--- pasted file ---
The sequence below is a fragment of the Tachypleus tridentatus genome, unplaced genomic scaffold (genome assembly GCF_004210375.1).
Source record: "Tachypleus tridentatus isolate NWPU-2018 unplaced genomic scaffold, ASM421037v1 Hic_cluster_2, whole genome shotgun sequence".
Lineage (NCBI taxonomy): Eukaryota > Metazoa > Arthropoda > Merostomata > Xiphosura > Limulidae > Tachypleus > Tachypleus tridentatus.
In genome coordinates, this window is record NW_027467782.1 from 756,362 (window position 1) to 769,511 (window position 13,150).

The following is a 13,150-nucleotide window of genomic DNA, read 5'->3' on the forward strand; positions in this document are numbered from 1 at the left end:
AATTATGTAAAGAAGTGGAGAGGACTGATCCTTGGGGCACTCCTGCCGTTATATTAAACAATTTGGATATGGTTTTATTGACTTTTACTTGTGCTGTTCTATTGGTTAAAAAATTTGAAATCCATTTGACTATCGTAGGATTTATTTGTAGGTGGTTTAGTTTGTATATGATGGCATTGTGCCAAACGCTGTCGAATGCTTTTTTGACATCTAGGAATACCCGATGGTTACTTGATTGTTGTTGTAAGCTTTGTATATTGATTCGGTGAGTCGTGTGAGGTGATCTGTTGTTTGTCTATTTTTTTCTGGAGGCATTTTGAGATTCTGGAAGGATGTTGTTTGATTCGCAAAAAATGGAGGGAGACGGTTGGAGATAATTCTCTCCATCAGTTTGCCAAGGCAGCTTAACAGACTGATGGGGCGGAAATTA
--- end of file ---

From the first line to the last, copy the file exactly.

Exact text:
The sequence below is a fragment of the Tachypleus tridentatus genome, unplaced genomic scaffold (genome assembly GCF_004210375.1).
Source record: "Tachypleus tridentatus isolate NWPU-2018 unplaced genomic scaffold, ASM421037v1 Hic_cluster_2, whole genome shotgun sequence".
Lineage (NCBI taxonomy): Eukaryota > Metazoa > Arthropoda > Merostomata > Xiphosura > Limulidae > Tachypleus > Tachypleus tridentatus.
In genome coordinates, this window is record NW_027467782.1 from 756,362 (window position 1) to 769,511 (window position 13,150).

The following is a 13,150-nucleotide window of genomic DNA, read 5'->3' on the forward strand; positions in this document are numbered from 1 at the left end:
AATTATGTAAAGAAGTGGAGAGGACTGATCCTTGGGGCACTCCTGCCGTTATATTAAACAATTTGGATATGGTTTTATTGACTTTTACTTGTGCTGTTCTATTGGTTAAAAAATTTGAAATCCATTTGACTATCGTAGGATTTATTTGTAGGTGGTTTAGTTTGTATATGATGGCATTGTGCCAAACGCTGTCGAATGCTTTTTTGACATCTAGGAATACCCGATGGTTACTTGATTGTTGTTGTAAGCTTTGTATATTGATTCGGTGAGTCGTGTGAGGTGATCTGTTGTTTGTCTATTTTTTTCTGGAGGCATTTTGAGATTCTGGAAGGATGTTGTTTGATTCGCAAAAAATGGAGGGAGACGGTTGGAGATAATTCTCTCCATCAGTTTGCCAAGGCAGCTTAACAGACTGATGGGGCGGAAATTA